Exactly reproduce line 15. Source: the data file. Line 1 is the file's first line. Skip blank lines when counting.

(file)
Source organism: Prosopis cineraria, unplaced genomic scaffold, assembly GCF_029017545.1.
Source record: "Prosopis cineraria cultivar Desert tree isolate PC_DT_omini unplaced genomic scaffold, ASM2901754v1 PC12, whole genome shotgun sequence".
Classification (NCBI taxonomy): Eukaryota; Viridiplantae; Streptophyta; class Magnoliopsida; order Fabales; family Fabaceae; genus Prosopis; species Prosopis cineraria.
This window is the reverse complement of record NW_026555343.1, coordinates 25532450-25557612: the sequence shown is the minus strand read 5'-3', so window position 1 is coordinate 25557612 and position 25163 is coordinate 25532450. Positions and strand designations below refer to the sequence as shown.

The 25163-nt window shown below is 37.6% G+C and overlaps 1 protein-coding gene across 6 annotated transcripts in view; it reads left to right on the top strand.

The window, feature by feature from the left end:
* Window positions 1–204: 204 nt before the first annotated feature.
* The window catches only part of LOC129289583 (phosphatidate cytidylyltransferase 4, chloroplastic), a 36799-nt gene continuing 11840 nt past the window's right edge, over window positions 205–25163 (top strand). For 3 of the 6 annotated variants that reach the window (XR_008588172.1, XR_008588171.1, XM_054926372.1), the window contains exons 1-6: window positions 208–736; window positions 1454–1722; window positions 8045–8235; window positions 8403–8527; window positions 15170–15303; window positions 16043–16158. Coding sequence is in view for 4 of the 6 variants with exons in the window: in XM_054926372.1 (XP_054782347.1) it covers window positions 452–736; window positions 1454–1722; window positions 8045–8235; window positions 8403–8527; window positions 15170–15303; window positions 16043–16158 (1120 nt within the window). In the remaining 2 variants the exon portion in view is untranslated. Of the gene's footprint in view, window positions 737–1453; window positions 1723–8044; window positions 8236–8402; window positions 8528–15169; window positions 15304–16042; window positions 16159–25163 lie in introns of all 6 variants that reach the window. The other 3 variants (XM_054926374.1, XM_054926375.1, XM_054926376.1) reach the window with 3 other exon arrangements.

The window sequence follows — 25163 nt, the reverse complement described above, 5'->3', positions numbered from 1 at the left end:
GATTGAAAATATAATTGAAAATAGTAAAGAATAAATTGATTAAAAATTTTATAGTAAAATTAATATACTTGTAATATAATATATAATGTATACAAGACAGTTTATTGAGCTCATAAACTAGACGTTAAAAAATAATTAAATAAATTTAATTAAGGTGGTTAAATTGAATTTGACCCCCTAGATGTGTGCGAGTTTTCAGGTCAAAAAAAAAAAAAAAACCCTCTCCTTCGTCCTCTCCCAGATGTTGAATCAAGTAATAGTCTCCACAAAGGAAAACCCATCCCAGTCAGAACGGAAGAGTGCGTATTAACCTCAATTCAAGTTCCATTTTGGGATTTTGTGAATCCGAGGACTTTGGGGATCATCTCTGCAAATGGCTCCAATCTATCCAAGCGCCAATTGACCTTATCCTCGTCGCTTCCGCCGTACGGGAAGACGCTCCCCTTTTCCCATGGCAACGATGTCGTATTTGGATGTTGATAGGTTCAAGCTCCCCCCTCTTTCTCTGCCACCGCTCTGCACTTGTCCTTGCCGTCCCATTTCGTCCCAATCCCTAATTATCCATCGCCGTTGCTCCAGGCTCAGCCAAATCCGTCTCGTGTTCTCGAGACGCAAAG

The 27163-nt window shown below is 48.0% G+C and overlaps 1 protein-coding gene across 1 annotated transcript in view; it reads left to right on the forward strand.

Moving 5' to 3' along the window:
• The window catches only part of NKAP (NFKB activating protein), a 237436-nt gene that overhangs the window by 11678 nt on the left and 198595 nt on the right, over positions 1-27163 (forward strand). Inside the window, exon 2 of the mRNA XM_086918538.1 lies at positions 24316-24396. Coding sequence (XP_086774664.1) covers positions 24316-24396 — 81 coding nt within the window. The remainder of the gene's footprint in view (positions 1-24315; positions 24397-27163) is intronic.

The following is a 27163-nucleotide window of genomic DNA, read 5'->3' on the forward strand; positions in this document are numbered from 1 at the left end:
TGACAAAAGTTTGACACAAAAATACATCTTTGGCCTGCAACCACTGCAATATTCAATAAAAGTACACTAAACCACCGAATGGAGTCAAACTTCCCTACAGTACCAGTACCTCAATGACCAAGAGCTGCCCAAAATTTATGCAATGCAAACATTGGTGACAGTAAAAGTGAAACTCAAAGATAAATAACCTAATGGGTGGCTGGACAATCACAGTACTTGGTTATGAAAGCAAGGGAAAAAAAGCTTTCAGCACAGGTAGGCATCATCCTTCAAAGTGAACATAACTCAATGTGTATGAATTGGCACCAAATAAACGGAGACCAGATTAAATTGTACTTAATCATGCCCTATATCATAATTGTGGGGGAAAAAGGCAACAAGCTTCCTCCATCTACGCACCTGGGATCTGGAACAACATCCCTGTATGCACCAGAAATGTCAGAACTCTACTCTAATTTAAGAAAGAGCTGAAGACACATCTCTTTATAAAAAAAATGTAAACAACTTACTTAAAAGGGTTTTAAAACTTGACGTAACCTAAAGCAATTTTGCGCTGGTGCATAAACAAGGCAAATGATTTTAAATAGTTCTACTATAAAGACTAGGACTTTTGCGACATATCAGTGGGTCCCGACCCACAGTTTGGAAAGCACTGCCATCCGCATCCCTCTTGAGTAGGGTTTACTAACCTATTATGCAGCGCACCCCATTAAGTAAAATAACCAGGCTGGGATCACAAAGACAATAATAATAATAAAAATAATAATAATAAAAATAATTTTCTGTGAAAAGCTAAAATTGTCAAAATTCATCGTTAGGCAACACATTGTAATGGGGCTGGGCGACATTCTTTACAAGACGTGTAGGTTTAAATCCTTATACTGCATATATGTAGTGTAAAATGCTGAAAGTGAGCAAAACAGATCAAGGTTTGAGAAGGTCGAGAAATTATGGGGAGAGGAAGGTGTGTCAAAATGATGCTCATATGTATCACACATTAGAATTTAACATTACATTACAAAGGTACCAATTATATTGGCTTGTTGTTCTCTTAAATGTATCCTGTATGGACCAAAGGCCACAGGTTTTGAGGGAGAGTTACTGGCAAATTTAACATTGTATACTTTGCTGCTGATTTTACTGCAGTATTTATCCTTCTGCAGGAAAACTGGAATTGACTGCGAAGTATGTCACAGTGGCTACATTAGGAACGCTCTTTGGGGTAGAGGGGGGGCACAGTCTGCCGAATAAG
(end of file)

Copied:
TGACAAAAGTTTGACACAAAAATACATCTTTGGCCTGCAACCACTGCAATATTCAATAAAAGTACACTAAACCACCGAATGGAGTCAAACTTCCCTACAGTACCAGTACCTCAATGACCAAGAGCTGCCCAAAATTTATGCAATGCAAACATTGGTGACAGTAAAAGTGAAACTCAAAGATAAATAACCTAATGGGTGGCTGGACAATCACAGTACTTGGTTATGAAAGCAAGGGAAAAAAAGCTTTCAGCACAGGTAGGCATCATCCTTCAAAGTGAACATAACTCAATGTGTATGAATTGGCACCAAATAAACGGAGACCAGATTAAATTGTACTTAATCATGCCCTATATCATAATTGTGGGGGAAAAAGGCAACAAGCTTCCTCCATCTACGCACCTGGGATCTGGAACAACATCCCTGTATGCACCAGAAATGTCAGAACTCTACTCTAATTTAAGAAAGAGCTGAAGACACATCTCTTTATAAAAAAAATGTAAACAACTTACTTAAAAGGGTTTTAAAACTTGACGTAACCTAAAGCAATTTTGCGCTGGTGCATAAACAAGGCAAATGATTTTAAATAGTTCTACTATAAAGACTAGGACTTTTGCGACATATCAGTGGGTCCCGACCCACAGTTTGGAAAGCACTGCCATCCGCATCCCTCTTGAGTAGGGTTTACTAACCTATTATGCAGCGCACCCCATTAAGTAAAATAACCAGGCTGGGATCACAAAGACAATAATAATAATAAAAATAATAATAATAAAAATAATTTTCTGTGAAAAGCTAAAATTGTCAAAATTCATCGTTAGGCAACACATTGTAATGGGGCTGGGCGACATTCTTTACAAGACGTGTAGGTTTAAATCCTTATACTGCATATATGTAGTGTAAAATGCTGAAAGTGAGCAAAACAGATCAAGGTTTGAGAAGGTCGAGAAATTATGGGGAGAGGAAGGTGTGTCAAAATGATGCTCATATGTATCACACATTAGAATTTAACATTACATTACAAAGGTACCAATTATATTGGCTTGTTGTTCTCTTAAATGTATCCTGTATGGACCAAAGGCCACAGGTTTTGAGGGAGAGTTACTGGCAAATTTAACATTGTATACTTTGCTGCTGATTTTACTGCAGTATTTATCCTTCTGCAGGAAAACTGGAATTGACTGCGAAGTATGTCACAGTGGCTACATTAGGAACGCTCTTTGGGGTAGAGGGGGGGCACAGTCTGCCGAATAAG